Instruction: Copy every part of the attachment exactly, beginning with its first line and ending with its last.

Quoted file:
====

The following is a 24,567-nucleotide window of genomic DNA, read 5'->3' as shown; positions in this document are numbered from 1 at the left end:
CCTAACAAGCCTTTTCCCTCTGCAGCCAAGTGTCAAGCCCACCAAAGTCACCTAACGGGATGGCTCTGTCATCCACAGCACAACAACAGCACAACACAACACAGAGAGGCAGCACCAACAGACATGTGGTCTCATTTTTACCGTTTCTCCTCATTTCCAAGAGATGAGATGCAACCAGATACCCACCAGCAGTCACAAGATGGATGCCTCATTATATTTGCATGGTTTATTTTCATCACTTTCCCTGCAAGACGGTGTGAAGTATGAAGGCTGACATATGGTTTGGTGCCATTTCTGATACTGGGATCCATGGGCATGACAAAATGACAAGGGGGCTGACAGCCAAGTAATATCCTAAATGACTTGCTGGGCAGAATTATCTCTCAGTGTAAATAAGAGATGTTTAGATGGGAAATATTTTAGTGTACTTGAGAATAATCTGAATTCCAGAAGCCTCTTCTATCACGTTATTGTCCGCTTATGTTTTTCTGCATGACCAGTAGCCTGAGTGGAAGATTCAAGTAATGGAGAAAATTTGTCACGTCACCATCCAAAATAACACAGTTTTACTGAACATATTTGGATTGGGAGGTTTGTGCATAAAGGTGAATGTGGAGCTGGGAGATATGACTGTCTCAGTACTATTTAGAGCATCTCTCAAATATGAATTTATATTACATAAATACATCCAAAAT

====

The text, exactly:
The following is a 24,567-nucleotide window of genomic DNA, read 5'->3' as shown; positions in this document are numbered from 1 at the left end:
CCTAACAAGCCTTTTCCCTCTGCAGCCAAGTGTCAAGCCCACCAAAGTCACCTAACGGGATGGCTCTGTCATCCACAGCACAACAACAGCACAACACAACACAGAGAGGCAGCACCAACAGACATGTGGTCTCATTTTTACCGTTTCTCCTCATTTCCAAGAGATGAGATGCAACCAGATACCCACCAGCAGTCACAAGATGGATGCCTCATTATATTTGCATGGTTTATTTTCATCACTTTCCCTGCAAGACGGTGTGAAGTATGAAGGCTGACATATGGTTTGGTGCCATTTCTGATACTGGGATCCATGGGCATGACAAAATGACAAGGGGGCTGACAGCCAAGTAATATCCTAAATGACTTGCTGGGCAGAATTATCTCTCAGTGTAAATAAGAGATGTTTAGATGGGAAATATTTTAGTGTACTTGAGAATAATCTGAATTCCAGAAGCCTCTTCTATCACGTTATTGTCCGCTTATGTTTTTCTGCATGACCAGTAGCCTGAGTGGAAGATTCAAGTAATGGAGAAAATTTGTCACGTCACCATCCAAAATAACACAGTTTTACTGAACATATTTGGATTGGGAGGTTTGTGCATAAAGGTGAATGTGGAGCTGGGAGATATGACTGTCTCAGTACTATTTAGAGCATCTCTCAAATATGAATTTATATTACATAAATACATCCAAAAT